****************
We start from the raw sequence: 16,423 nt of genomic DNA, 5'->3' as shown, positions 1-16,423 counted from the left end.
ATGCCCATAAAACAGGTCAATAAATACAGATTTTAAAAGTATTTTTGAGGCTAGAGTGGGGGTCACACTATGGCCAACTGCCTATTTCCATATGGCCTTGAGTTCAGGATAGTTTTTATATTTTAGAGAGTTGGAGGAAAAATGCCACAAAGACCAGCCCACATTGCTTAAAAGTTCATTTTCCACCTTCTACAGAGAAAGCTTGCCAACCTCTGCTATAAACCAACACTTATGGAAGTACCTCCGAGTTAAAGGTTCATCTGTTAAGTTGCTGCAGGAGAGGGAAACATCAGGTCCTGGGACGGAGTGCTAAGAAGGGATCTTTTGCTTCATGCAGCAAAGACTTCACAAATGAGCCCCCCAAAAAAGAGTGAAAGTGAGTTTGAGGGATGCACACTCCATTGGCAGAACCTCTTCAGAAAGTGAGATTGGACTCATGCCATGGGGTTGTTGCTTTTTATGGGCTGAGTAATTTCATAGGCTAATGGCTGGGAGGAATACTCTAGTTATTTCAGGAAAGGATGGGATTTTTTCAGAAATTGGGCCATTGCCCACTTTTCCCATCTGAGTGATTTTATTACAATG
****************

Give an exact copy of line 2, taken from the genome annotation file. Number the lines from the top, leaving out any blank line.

ATGCCCATAAAACAGGTCAATAAATACAGATTTTAAAAGTATTTTTGAGGCTAGAGTGGGGGTCACACTATGGCCAACTGCCTATTTCCATATGGCCTTGAGTTCAGGATAGTTTTTATATTTTAGAGAGTTGGAGGAAAAATGCCACAAAGACCAGCCCACATTGCTTAAAAGTTCATTTTCCACCTTCTACAGAGAAAGCTTGCCAACCTCTGCTATAAACCAACACTTATGGAAGTACCTCCGAGTTAAAGGTTCATCTGTTAAGTTGCTGCAGGAGAGGGAAACATCAGGTCCTGGGACGGAGTGCTAAGAAGGGATCTTTTGCTTCATGCAGCAAAGACTTCACAAATGAGCCCCCCAAAAAAGAGTGAAAGTGAGTTTGAGGGATGCACACTCCATTGGCAGAACCTCTTCAGAAAGTGAGATTGGACTCATGCCATGGGGTTGTTGCTTTTTATGGGCTGAGTAATTTCATAGGCTAATGGCTGGGAGGAATACTCTAGTTATTTCAGGAAAGGATGGGATTTTTTCAGAAATTGGGCCATTGCCCACTTTTCCCATCTGAGTGATTTTATTACAATG